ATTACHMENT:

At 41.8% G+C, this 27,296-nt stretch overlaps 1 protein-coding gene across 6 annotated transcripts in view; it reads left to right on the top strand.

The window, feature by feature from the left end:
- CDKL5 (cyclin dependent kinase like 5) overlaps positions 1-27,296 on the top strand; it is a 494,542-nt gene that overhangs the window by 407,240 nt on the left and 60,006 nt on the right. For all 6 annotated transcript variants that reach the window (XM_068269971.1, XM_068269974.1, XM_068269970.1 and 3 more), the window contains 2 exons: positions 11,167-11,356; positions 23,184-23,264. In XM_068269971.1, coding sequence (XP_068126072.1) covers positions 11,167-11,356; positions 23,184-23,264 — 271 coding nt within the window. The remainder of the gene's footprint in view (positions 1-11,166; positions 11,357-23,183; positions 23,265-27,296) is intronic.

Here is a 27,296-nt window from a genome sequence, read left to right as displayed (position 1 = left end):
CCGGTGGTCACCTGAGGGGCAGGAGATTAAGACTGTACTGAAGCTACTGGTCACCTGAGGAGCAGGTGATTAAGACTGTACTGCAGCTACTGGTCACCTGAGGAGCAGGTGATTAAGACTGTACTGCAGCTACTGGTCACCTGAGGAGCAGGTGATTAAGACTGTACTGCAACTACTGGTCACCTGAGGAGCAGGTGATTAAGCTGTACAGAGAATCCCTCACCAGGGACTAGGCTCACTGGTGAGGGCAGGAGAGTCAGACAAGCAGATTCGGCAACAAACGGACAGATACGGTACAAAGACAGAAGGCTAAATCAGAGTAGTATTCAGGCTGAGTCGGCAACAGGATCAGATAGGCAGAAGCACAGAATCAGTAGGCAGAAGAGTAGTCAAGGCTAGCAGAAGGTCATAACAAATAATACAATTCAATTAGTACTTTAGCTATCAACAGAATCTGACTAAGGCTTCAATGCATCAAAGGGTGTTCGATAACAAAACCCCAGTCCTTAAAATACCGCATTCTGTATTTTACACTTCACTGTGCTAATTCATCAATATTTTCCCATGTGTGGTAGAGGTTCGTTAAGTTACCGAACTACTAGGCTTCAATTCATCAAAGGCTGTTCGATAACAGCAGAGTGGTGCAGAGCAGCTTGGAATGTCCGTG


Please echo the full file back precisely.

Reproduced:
At 41.8% G+C, this 27,296-nt stretch overlaps 1 protein-coding gene across 6 annotated transcripts in view; it reads left to right on the top strand.

The window, feature by feature from the left end:
- CDKL5 (cyclin dependent kinase like 5) overlaps positions 1-27,296 on the top strand; it is a 494,542-nt gene that overhangs the window by 407,240 nt on the left and 60,006 nt on the right. For all 6 annotated transcript variants that reach the window (XM_068269971.1, XM_068269974.1, XM_068269970.1 and 3 more), the window contains 2 exons: positions 11,167-11,356; positions 23,184-23,264. In XM_068269971.1, coding sequence (XP_068126072.1) covers positions 11,167-11,356; positions 23,184-23,264 — 271 coding nt within the window. The remainder of the gene's footprint in view (positions 1-11,166; positions 11,357-23,183; positions 23,265-27,296) is intronic.

Here is a 27,296-nt window from a genome sequence, read left to right as displayed (position 1 = left end):
CCGGTGGTCACCTGAGGGGCAGGAGATTAAGACTGTACTGAAGCTACTGGTCACCTGAGGAGCAGGTGATTAAGACTGTACTGCAGCTACTGGTCACCTGAGGAGCAGGTGATTAAGACTGTACTGCAGCTACTGGTCACCTGAGGAGCAGGTGATTAAGACTGTACTGCAACTACTGGTCACCTGAGGAGCAGGTGATTAAGCTGTACAGAGAATCCCTCACCAGGGACTAGGCTCACTGGTGAGGGCAGGAGAGTCAGACAAGCAGATTCGGCAACAAACGGACAGATACGGTACAAAGACAGAAGGCTAAATCAGAGTAGTATTCAGGCTGAGTCGGCAACAGGATCAGATAGGCAGAAGCACAGAATCAGTAGGCAGAAGAGTAGTCAAGGCTAGCAGAAGGTCATAACAAATAATACAATTCAATTAGTACTTTAGCTATCAACAGAATCTGACTAAGGCTTCAATGCATCAAAGGGTGTTCGATAACAAAACCCCAGTCCTTAAAATACCGCATTCTGTATTTTACACTTCACTGTGCTAATTCATCAATATTTTCCCATGTGTGGTAGAGGTTCGTTAAGTTACCGAACTACTAGGCTTCAATTCATCAAAGGCTGTTCGATAACAGCAGAGTGGTGCAGAGCAGCTTGGAATGTCCGTG